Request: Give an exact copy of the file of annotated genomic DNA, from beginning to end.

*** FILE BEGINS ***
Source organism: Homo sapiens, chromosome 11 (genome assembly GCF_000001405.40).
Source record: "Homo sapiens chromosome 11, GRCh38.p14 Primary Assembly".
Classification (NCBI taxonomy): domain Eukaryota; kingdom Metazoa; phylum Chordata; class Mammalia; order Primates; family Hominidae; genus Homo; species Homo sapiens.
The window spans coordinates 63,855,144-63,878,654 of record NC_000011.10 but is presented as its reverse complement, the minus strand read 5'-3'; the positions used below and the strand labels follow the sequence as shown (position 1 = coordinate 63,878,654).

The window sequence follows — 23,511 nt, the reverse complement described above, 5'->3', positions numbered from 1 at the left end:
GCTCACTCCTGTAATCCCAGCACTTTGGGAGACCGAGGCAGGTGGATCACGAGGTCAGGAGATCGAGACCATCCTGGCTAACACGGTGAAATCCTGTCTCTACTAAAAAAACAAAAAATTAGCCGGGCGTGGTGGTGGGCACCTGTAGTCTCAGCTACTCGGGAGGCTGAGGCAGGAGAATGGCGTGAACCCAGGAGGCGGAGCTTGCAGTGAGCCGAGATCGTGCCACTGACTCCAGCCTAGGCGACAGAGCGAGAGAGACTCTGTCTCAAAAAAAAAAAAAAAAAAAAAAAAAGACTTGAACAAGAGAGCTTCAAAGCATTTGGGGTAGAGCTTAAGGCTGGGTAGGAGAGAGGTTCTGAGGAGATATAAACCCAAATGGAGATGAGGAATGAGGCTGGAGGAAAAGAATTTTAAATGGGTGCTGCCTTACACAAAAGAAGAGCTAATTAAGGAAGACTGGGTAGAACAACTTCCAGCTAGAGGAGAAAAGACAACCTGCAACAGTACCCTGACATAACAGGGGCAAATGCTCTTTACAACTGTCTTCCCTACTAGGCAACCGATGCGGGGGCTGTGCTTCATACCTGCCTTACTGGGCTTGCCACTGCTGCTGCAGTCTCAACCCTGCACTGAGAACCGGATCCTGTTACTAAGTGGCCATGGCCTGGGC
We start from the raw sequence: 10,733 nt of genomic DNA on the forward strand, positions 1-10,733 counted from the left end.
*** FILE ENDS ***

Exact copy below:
Source organism: Homo sapiens, chromosome 11 (genome assembly GCF_000001405.40).
Source record: "Homo sapiens chromosome 11, GRCh38.p14 Primary Assembly".
Classification (NCBI taxonomy): domain Eukaryota; kingdom Metazoa; phylum Chordata; class Mammalia; order Primates; family Hominidae; genus Homo; species Homo sapiens.
The window spans coordinates 63,855,144-63,878,654 of record NC_000011.10 but is presented as its reverse complement, the minus strand read 5'-3'; the positions used below and the strand labels follow the sequence as shown (position 1 = coordinate 63,878,654).

The window sequence follows — 23,511 nt, the reverse complement described above, 5'->3', positions numbered from 1 at the left end:
GCTCACTCCTGTAATCCCAGCACTTTGGGAGACCGAGGCAGGTGGATCACGAGGTCAGGAGATCGAGACCATCCTGGCTAACACGGTGAAATCCTGTCTCTACTAAAAAAACAAAAAATTAGCCGGGCGTGGTGGTGGGCACCTGTAGTCTCAGCTACTCGGGAGGCTGAGGCAGGAGAATGGCGTGAACCCAGGAGGCGGAGCTTGCAGTGAGCCGAGATCGTGCCACTGACTCCAGCCTAGGCGACAGAGCGAGAGAGACTCTGTCTCAAAAAAAAAAAAAAAAAAAAAAAAAGACTTGAACAAGAGAGCTTCAAAGCATTTGGGGTAGAGCTTAAGGCTGGGTAGGAGAGAGGTTCTGAGGAGATATAAACCCAAATGGAGATGAGGAATGAGGCTGGAGGAAAAGAATTTTAAATGGGTGCTGCCTTACACAAAAGAAGAGCTAATTAAGGAAGACTGGGTAGAACAACTTCCAGCTAGAGGAGAAAAGACAACCTGCAACAGTACCCTGACATAACAGGGGCAAATGCTCTTTACAACTGTCTTCCCTACTAGGCAACCGATGCGGGGGCTGTGCTTCATACCTGCCTTACTGGGCTTGCCACTGCTGCTGCAGTCTCAACCCTGCACTGAGAACCGGATCCTGTTACTAAGTGGCCATGGCCTGGGC
We start from the raw sequence: 10,733 nt of genomic DNA on the forward strand, positions 1-10,733 counted from the left end.